A narrow plurality—27 percent—of Rochester Business Journal Daily Report Snap Poll respondents favor Wisconsin Gov. Scott Walker over other potential candidates for the Republican presidential nomination in 2016.
Among Republicans, one-third of respondents favored Walker.
Former Massachusetts Gov. Mitt Romney, the unsuccessful Republican standard-bearer in 2012, last week told supporters he would not make a third run for the White House. In recent polls Romney led a long list of possible contenders for the GOP presidential nod in 2016.
“I believe that one of our next generation of Republican leaders, one who may not be as well-known as I am today … may well emerge as being better able to defeat the Democrat nominee,” Romney told backers on a conference call.
While no big-name Republican has formally announced a candidacy, speculation about the race for the 2016 GOP presidential nomination has intensified since the party’s success at the polls in the midterm elections. Several Republicans, like former Florida Gov. Jeb Bush, have formed political action committees, and the list of possible candidates continues to grow.
Bush garnered 23 percent of the overall vote among Snap Poll respondents, and 21 percent among Republicans.
Rounding out the top three in this week’s reader poll was Gov. Chris Christie of New Jersey, who garnered 8 percent among the overall group and Republicans.
Former Arkansas Gov. Mike Huckabee and businessman and media personality Donald Trump ranked higher among Republicans.
In a similar Snap Poll conducted nearly two years before the 2012 presidential election, a plurality of respondents said Romney would be the strongest GOP candidate against President Barack Obama. Christie and former Alaska Gov. Sarah Palin were second and third, respectively.
Nearly 650 readers participated in this week’s poll, conducted Feb. 2 and 3.
In your opinion, who would be the strongest Republican presidential candidate in 2016?
Scott Walker, Wisconsin governor: 27%
Jeb Bush, former Florida governor: 23%
Chris Christie, New Jersey governor: 8%
Marco Rubio, U.S. senator from Florida: 7%
Ben Carson, retired neurosurgeon: 7%
Rand Paul, U.S. senator from Kentucky: 5%
George Pataki, former New York governor: 4%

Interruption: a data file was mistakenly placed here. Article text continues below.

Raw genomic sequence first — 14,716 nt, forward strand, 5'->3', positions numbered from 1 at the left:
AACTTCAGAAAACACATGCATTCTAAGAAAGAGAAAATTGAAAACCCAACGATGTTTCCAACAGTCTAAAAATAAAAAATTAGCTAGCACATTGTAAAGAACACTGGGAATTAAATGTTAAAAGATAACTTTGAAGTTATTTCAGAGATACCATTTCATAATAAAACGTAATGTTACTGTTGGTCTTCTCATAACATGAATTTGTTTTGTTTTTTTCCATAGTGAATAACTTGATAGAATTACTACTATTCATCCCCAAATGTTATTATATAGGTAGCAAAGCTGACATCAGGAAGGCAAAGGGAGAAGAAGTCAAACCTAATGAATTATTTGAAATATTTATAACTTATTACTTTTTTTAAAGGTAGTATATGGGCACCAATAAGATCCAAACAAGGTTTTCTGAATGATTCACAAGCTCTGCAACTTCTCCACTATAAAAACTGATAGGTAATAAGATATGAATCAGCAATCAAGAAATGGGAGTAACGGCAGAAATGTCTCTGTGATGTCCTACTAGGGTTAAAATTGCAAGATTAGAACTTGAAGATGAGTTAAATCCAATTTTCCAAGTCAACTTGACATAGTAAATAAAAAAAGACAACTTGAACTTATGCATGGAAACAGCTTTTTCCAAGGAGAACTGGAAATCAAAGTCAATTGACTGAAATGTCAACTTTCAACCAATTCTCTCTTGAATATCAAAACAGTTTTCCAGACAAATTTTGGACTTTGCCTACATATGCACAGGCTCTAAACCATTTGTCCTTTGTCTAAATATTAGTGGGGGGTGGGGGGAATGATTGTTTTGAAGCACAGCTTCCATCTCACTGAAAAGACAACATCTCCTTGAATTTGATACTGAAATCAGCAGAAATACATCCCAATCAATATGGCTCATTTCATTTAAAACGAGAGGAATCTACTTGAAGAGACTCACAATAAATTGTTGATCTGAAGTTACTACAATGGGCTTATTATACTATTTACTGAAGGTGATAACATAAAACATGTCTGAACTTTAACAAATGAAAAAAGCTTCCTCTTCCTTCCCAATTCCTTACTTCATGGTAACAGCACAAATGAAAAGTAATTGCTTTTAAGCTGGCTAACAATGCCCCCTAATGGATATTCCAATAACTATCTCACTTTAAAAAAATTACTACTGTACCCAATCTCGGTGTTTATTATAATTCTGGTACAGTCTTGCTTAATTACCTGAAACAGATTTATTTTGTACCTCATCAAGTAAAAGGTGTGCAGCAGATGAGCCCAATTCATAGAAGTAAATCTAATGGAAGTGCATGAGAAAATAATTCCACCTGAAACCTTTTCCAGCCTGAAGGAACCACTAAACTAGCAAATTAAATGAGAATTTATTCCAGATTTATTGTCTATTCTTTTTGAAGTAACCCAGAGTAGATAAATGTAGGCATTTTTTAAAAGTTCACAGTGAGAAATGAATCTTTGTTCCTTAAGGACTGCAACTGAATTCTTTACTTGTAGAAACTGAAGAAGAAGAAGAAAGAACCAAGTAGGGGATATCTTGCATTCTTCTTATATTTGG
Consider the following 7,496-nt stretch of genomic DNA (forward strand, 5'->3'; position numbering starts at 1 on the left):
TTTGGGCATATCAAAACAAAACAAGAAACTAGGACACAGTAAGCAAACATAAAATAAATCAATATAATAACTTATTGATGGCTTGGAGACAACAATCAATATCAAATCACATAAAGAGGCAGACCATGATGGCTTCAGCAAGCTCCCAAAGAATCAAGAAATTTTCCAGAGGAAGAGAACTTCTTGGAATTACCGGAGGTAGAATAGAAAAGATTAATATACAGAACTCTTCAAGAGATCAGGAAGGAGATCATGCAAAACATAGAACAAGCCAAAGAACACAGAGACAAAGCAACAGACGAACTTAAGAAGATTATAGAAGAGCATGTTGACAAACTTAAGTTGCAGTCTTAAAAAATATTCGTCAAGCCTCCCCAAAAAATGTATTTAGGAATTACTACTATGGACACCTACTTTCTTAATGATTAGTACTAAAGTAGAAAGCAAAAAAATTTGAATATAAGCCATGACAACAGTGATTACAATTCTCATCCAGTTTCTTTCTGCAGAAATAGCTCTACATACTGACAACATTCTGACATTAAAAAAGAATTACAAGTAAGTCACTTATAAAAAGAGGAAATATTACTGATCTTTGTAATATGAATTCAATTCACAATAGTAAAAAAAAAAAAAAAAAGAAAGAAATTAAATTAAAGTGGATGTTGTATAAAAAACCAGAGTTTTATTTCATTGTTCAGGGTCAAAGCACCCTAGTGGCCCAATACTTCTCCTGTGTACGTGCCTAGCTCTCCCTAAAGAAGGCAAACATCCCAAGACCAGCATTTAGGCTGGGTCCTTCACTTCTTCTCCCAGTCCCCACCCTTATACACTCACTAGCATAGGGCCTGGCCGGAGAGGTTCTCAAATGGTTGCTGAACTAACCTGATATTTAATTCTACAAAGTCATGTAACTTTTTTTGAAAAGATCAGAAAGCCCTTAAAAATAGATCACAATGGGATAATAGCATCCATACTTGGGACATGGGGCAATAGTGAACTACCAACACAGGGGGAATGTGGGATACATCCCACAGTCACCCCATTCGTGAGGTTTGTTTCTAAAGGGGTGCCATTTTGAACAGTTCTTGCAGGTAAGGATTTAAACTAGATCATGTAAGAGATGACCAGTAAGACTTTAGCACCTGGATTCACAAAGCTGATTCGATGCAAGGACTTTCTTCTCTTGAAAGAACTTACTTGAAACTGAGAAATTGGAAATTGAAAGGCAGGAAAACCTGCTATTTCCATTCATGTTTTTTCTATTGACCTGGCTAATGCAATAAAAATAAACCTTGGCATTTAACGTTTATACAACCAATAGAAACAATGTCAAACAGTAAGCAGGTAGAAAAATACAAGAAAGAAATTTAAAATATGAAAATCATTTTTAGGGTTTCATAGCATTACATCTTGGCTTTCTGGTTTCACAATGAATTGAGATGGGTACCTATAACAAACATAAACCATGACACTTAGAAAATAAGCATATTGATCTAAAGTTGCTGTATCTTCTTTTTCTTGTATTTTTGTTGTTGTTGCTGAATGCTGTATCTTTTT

Rick Perry, former Texas governor: 3%
Mike Huckabee, former Arkansas governor: 3%
Sarah Palin, former Alaska governor: 2%
Bobby Jindal, Louisiana governor: 2%
Carly Fiorina, former Hewlett-Packard CEO: 2%
Donald Trump, businessman and media personality: 2%
Ted Cruz, U.S. senator from Texas: 2%
Lindsey Graham, U.S. senator from South Carolina: 1%
What is your political affiliation?
For information on how the Snap Polls are conducted, click here.
Tough list, but certainly some variety in candidates. I am not really impressed with any of them. Will lead to some good theater during the primary and the election for president in 2016. Hopefully I will have a good third-party candidate to choose from.
Although I selected Rand Paul here, it is with supreme reluctance, since I can agree with him on little more than abortion and U.S. imperialism.
(Scott Walker is the) only possible candidate—at this time—who has shown that he governs the same way as he talks! A great accomplishment in this age.
—John L. Sackett Jr.
Your list omits my favorite, John Kasich, current governor of Ohio and former chair of the house budget committee when Bill Clinton was president. He is the closest to a “Rockefeller Republican” in the prospective field.
—John Calia, Vistage International
We need someone who can turn this country around.
—Harold Ley, Stoney Point Consultants
A number on the list are viable candidates, but clearly we don’t need another Bush!
—Hal Gaffin, Fairport
My favorite Republican nominee for president in 2016 is Marco Rubio. He should have been the vice presidential nominee in 2012 with Romney, where, with the Hispanic vote, Romney stood a better chance of winning. More than any of the candidates listed above, I would love to see a young, energetic, conservative woman to go face-to-face and toe-to-toe with Hillary Clinton, the presumptive Democratic candidate. Unfortunately, Sarah Palin and Carly Fiorina don’t fill the bill, and Condoleezza Rice has taken herself out of the race.
—Clifford Jacobson M.D.
Give me the one who will reduce the size of government the most.
—Devin Michaels, Chili
Sadly, all have some baggage. However, if Walker were better known, at least “he has proven he can walk the talk!”
—J.A. DePaolis, Penfield
Wisconsin Gov. Scott Walker has a proven track record. He has pushed back against special interests and done what is best for his constituents. Wish we could draft him to be New York’s governor! He would be a great president.
—George Thomas, Ogden
Really—you are asking this question now? Give us a break, at least until we get even close to 2016. No one knows the answer to this question. Ask us about something pertinent.
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